The most irritating criticism though came from those voices of the center-right who have been telling us for years that there’s no virtue left in politics and that everyone just wants to get in a cheap shot or score points with sound-bites. When—finally!—there’s a debate where politicians talk about the issues, they’re all aghast at the lack of character assassination.
Here’s David Brooks on the Newshour.
…the one advantage the Republicans have is they actually, a bunch of them want to be president. On the Democratic side, only one person wants to be president. That’s Hillary Clinton.
But the other factor is, the Republicans are actually arguing and fighting with each other. And what I saw up there was Hillary Clinton performing extremely well, and four other guys lying down and let her, letting her have the nomination. It’s like Bernie Sanders held up the white flag of surrender when he refused to really go after her on the character and moral issue, which is his only way in. — David Brooks, The Newshour
Really, David? The only way for Bernie Sanders, a democratic socialist, to distinguish himself from the centrist front-runner is on moral issues?
Ross Douthat was even more nakedly critical of Bernie’s hesitance to get down and dirty.
by declining to attack Clinton on the issues where she’s actually most vulnerable — issues that have driven down her numbers with swing voters these last few months, issues that make her a weaker-than-expected general-election bet — Sanders is preserving his present popularity at the expense of any possibility of actually knocking off the frontrunner, actually beating her at the polls.—Ross Douthat, NY Times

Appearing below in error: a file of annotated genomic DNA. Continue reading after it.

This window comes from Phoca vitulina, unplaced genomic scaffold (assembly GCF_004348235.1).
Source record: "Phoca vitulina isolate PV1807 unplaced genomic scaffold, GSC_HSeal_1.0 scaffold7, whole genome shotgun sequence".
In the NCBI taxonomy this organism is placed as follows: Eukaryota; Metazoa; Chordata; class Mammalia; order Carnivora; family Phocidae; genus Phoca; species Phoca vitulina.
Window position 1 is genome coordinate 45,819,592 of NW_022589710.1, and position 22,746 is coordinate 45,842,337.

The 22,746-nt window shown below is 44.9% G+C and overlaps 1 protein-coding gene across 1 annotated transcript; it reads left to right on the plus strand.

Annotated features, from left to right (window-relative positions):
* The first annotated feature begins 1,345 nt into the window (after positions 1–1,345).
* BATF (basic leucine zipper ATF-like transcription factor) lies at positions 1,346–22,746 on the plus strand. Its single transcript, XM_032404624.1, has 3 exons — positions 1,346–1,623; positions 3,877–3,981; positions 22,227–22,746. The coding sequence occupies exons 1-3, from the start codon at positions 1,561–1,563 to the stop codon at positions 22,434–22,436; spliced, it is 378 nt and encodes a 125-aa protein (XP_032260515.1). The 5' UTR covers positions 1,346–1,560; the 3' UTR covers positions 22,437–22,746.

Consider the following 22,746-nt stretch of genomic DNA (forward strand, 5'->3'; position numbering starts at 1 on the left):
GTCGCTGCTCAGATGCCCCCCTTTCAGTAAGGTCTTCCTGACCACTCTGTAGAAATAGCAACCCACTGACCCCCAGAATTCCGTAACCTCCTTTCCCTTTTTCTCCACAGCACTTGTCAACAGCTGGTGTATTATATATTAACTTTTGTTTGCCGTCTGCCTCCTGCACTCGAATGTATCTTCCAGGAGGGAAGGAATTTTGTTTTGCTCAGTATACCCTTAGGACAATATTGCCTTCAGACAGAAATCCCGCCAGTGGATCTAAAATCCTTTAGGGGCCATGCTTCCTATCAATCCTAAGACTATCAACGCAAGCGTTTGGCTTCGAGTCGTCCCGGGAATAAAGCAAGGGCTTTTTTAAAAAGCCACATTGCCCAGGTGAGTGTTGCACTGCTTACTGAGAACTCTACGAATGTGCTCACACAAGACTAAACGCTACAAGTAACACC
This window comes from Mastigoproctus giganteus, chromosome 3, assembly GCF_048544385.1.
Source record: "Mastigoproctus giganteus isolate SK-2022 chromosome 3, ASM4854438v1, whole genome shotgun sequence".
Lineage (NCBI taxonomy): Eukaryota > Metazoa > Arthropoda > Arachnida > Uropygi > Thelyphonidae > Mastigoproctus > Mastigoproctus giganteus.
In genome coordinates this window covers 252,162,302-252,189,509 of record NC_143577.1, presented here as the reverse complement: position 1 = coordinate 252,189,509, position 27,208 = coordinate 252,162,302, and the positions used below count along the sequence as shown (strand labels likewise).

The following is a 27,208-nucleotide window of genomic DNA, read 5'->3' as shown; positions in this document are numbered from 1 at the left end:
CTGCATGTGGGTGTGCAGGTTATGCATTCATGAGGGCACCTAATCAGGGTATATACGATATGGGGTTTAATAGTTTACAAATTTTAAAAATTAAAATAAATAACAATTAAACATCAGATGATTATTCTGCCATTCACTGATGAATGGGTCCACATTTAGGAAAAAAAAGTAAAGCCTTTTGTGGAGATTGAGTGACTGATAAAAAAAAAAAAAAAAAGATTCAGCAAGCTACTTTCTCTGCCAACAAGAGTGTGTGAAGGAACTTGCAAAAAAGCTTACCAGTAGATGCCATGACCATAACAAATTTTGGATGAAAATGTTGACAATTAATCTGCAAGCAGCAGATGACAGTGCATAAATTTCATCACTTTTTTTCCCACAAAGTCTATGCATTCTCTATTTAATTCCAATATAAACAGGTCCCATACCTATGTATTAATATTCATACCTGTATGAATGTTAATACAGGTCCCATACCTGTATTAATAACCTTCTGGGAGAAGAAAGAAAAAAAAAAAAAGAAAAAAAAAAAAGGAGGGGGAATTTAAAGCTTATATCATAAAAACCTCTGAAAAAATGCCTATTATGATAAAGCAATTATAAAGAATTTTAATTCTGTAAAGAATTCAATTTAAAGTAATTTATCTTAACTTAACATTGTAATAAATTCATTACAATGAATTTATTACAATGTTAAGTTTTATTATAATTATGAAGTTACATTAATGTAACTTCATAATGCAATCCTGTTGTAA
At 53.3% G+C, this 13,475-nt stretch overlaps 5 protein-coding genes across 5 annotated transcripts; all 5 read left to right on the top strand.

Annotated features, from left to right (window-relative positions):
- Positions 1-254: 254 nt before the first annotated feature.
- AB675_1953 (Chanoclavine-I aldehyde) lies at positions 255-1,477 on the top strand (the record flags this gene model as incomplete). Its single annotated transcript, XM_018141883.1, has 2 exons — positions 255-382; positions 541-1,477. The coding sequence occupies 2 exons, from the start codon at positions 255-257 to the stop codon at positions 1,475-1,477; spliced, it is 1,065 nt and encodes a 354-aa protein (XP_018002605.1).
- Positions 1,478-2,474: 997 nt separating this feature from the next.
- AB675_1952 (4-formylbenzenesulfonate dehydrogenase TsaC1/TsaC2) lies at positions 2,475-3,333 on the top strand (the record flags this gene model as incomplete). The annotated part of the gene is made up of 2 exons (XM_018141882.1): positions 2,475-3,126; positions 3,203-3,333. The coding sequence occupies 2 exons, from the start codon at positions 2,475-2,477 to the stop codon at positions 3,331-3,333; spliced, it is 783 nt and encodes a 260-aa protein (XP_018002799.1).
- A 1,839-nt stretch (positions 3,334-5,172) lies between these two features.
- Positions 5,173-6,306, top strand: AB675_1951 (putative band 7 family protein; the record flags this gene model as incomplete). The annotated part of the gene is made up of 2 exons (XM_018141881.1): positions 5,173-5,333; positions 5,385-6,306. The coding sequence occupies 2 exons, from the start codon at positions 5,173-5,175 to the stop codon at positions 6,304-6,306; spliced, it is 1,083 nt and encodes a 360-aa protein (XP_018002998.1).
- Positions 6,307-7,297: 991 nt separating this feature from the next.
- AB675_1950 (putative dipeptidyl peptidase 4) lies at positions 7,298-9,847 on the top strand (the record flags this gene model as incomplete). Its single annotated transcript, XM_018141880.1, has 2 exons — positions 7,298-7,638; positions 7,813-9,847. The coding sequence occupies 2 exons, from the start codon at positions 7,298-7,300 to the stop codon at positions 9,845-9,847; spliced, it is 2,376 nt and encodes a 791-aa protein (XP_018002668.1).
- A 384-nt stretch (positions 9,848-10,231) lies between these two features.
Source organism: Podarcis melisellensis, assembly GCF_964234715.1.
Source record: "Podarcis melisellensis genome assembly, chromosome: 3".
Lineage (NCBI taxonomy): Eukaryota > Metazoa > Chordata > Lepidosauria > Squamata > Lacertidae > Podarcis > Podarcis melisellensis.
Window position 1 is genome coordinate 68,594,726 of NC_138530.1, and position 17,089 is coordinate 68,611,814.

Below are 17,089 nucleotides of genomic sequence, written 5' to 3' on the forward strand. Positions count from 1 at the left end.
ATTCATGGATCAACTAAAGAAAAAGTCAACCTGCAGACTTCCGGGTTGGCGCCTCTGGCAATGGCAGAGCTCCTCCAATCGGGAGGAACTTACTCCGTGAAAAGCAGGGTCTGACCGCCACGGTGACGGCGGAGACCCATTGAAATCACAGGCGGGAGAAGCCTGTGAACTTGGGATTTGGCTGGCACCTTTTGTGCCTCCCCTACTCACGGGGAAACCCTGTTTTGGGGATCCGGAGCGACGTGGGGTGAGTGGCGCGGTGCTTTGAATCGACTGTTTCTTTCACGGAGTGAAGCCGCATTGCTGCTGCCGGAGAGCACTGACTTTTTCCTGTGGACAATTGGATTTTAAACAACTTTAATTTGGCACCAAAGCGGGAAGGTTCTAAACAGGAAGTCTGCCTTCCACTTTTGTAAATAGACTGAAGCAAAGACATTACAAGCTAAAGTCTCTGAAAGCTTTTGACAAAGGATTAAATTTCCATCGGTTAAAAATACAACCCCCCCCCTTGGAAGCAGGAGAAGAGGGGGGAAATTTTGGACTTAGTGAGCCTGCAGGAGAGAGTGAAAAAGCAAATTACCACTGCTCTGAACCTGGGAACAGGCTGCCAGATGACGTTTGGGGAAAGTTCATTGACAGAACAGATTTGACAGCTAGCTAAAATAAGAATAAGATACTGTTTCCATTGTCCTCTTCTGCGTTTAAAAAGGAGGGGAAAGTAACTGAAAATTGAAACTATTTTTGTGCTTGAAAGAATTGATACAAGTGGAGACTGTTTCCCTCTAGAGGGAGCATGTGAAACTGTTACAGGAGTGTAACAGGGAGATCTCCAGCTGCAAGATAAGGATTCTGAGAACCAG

Does it not occur to them that Bernie has no interest in winning a dirty tricks campaign? Even if he doesn’t win, he can shift the debate more significantly by staying true to his principles.
Rare among the pundits, Michelle Goldberg saw this.
His statement made him look like a mensch and a man of principle, ensuring that the debate remained a surprisingly substantive exchange on the issues he cares about most, rather a GOP-style pro-wrestling match. He actually seemed less interested in taking down the front-runner than in elevating his own ideas. That’s hugely rare in a politician. Clinton supporters who want a more progressive America have reason to be grateful for her strongest challenger. — Michelle Goldberg, Slate
AlterNet points out how much Bernie’s performance did for him in the polls.
Bernie Won All the Focus Groups & Online Polls, So Why Is the Media Saying Hillary Won the Debate? Bernie Sanders by all objective measures “won” the debate. Hands down. I don’t say this as a personal analysis of the debate; the very idea of “winning” a debate is silly to me. I say this because based on the only relatively objective metric we have, online polls and focus groups, he did win. And it’s not even close. —Adam Johnson, AlterNet
Bernie did pretty well in GooglePoints too.
In the end though, I have to agree with Matt Yglesias.
Clinton, in short, isn’t a flawless candidate, nor did she deliver a flawless debate performance. But she doesn’t need to be flawless to win — she just needs to be better than the opposition. And against a relatively weak field, she dominated. — Matt Yglesias, Vox